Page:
After I wrote this post last week about the power plant I got several emails asking about the short volume written by the first bursar, J.T. McCants, about the very early days of Rice. He seems to have written it gradually, completing it in 1955, just a few years after this picture was taken in 1951:
It’s not really a narrative, although there are all kinds of snippets of stories embedded in it. It’s more like a compilation of data: biographical data about the first trustees, details of the purchase of the campus site and the development of the General Plan, construction minutia, explanations of some iconography and so forth. In 1971 it was typed up as a single-spaced monograph and 75 copies were printed. I don’t know how they were distributed but we wound up with several in the Woodson. My favorite thing about these is a mistake. When they were bound, they were bound both upside down and backwards. Even better, no one bothered to correct this. Here’s the cover:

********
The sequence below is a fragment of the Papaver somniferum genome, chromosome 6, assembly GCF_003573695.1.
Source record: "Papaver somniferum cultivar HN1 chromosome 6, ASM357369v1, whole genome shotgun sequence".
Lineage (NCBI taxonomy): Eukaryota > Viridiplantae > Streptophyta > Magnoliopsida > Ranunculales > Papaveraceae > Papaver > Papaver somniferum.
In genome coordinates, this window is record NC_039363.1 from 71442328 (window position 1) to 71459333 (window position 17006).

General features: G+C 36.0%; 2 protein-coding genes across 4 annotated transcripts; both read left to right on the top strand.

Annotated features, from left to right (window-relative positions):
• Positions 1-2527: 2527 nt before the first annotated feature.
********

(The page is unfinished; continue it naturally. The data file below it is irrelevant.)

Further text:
And here’s what you see when you open it up:
I like it better this way–I find it touching and very, very human. I also feel just so slightly discombobulated every time I open it, which has to be a good thing in general.
Of all that was in his notebook, I most loved his descriptions and explanations of the frieze carvings on the Chemistry building cloisters.
Probably would have been crazy expensive to re-do them, so they just left them.
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